Yes, I agree, Russ. That's why Burke's decision to perceive writing
(and speaking) as an ACT (and hence to ask what it DOES) rather than
as a text (and hence ask what it SAYS) is a crucial shift of
perspective. It leads to investigation of motives, readerships,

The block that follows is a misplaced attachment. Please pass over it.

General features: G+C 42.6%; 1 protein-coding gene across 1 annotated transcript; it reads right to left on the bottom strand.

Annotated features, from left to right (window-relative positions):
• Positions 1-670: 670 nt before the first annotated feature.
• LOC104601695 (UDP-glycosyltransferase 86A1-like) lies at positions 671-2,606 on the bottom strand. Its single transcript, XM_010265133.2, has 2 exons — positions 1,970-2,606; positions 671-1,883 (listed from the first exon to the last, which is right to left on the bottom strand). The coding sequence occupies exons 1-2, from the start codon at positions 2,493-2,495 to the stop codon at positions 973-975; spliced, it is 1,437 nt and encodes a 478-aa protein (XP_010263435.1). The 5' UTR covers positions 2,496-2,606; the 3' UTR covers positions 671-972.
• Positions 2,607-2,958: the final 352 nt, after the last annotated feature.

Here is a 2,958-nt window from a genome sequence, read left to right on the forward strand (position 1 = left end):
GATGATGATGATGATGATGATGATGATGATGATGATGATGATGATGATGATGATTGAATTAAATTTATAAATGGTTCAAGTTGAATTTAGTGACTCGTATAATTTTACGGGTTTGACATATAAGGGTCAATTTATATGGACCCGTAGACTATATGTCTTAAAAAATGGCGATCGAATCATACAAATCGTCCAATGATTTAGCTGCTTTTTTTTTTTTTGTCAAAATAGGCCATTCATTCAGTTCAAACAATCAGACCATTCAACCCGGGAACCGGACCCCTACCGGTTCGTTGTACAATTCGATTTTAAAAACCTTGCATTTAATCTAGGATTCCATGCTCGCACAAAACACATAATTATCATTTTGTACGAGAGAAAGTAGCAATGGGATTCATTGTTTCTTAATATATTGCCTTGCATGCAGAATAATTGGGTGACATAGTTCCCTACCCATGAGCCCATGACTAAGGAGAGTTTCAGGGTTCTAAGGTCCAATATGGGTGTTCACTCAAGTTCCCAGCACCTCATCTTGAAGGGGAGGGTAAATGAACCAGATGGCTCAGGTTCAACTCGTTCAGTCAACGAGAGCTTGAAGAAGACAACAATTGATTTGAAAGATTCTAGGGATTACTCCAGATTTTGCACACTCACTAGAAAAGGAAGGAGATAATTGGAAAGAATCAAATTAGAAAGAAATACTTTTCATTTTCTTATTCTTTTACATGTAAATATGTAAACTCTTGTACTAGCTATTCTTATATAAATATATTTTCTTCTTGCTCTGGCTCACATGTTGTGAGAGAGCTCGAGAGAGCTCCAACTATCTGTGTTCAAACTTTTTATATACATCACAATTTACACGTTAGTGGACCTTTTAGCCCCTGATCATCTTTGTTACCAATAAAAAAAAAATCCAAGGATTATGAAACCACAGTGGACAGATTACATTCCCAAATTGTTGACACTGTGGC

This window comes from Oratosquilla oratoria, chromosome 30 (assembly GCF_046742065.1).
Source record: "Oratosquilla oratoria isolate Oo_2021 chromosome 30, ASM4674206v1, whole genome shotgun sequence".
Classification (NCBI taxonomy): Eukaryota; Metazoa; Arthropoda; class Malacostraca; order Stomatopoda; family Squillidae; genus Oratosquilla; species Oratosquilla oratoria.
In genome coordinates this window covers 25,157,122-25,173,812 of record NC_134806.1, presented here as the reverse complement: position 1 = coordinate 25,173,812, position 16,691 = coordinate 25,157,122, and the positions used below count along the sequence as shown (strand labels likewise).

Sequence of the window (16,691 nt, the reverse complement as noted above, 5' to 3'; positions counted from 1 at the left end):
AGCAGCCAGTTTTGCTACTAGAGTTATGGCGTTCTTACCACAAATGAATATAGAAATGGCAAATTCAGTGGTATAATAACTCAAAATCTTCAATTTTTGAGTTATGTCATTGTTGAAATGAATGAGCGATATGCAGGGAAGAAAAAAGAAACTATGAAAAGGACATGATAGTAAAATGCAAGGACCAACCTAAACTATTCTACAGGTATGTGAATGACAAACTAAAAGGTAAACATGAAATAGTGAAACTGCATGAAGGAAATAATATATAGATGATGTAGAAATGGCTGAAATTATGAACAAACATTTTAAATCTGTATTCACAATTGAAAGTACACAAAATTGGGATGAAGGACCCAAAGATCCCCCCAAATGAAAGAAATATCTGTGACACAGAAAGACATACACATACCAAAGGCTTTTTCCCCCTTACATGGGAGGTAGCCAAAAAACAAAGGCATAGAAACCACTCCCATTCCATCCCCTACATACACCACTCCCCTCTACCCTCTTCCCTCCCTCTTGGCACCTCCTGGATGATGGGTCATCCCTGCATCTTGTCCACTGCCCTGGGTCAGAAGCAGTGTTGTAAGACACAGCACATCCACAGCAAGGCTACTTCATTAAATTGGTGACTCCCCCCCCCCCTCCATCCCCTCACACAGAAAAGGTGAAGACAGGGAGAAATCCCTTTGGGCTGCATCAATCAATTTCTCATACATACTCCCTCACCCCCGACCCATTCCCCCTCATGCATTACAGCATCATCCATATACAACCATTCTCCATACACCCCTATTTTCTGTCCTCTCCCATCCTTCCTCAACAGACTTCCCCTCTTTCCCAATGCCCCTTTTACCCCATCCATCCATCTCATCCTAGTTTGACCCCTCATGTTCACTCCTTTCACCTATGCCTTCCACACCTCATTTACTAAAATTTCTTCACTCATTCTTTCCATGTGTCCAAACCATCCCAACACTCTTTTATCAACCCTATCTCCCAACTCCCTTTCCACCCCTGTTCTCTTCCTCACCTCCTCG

responses, etc. (as well, of course, as to seeing each symbolic act
as responding to and anticipating other acts).
The writing process is like a cable, an intertwined set of
related processes--creative, communicative/rhetorical, psychological,
and social. Too often, especially by those who teach teachers, it is
treated only as an individual creative process.